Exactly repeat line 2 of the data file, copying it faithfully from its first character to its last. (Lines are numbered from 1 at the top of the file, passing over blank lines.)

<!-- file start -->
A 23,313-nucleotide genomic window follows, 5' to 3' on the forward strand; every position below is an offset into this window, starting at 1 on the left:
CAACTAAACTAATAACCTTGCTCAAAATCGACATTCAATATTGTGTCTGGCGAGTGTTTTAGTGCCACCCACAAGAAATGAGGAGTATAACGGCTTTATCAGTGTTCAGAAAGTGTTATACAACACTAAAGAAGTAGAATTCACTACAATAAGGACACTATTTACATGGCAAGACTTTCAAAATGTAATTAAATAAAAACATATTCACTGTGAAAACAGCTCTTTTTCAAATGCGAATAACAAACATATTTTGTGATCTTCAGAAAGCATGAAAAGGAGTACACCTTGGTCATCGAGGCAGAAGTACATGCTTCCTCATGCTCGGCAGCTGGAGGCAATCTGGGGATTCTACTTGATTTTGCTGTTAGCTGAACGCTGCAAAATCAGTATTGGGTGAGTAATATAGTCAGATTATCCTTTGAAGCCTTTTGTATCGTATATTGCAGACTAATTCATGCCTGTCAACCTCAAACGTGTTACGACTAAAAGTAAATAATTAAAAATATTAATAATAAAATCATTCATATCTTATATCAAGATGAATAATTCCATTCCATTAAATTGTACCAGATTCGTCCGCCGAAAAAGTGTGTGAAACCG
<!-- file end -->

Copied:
CAACTAAACTAATAACCTTGCTCAAAATCGACATTCAATATTGTGTCTGGCGAGTGTTTTAGTGCCACCCACAAGAAATGAGGAGTATAACGGCTTTATCAGTGTTCAGAAAGTGTTATACAACACTAAAGAAGTAGAATTCACTACAATAAGGACACTATTTACATGGCAAGACTTTCAAAATGTAATTAAATAAAAACATATTCACTGTGAAAACAGCTCTTTTTCAAATGCGAATAACAAACATATTTTGTGATCTTCAGAAAGCATGAAAAGGAGTACACCTTGGTCATCGAGGCAGAAGTACATGCTTCCTCATGCTCGGCAGCTGGAGGCAATCTGGGGATTCTACTTGATTTTGCTGTTAGCTGAACGCTGCAAAATCAGTATTGGGTGAGTAATATAGTCAGATTATCCTTTGAAGCCTTTTGTATCGTATATTGCAGACTAATTCATGCCTGTCAACCTCAAACGTGTTACGACTAAAAGTAAATAATTAAAAATATTAATAATAAAATCATTCATATCTTATATCAAGATGAATAATTCCATTCCATTAAATTGTACCAGATTCGTCCGCCGAAAAAGTGTGTGAAACCG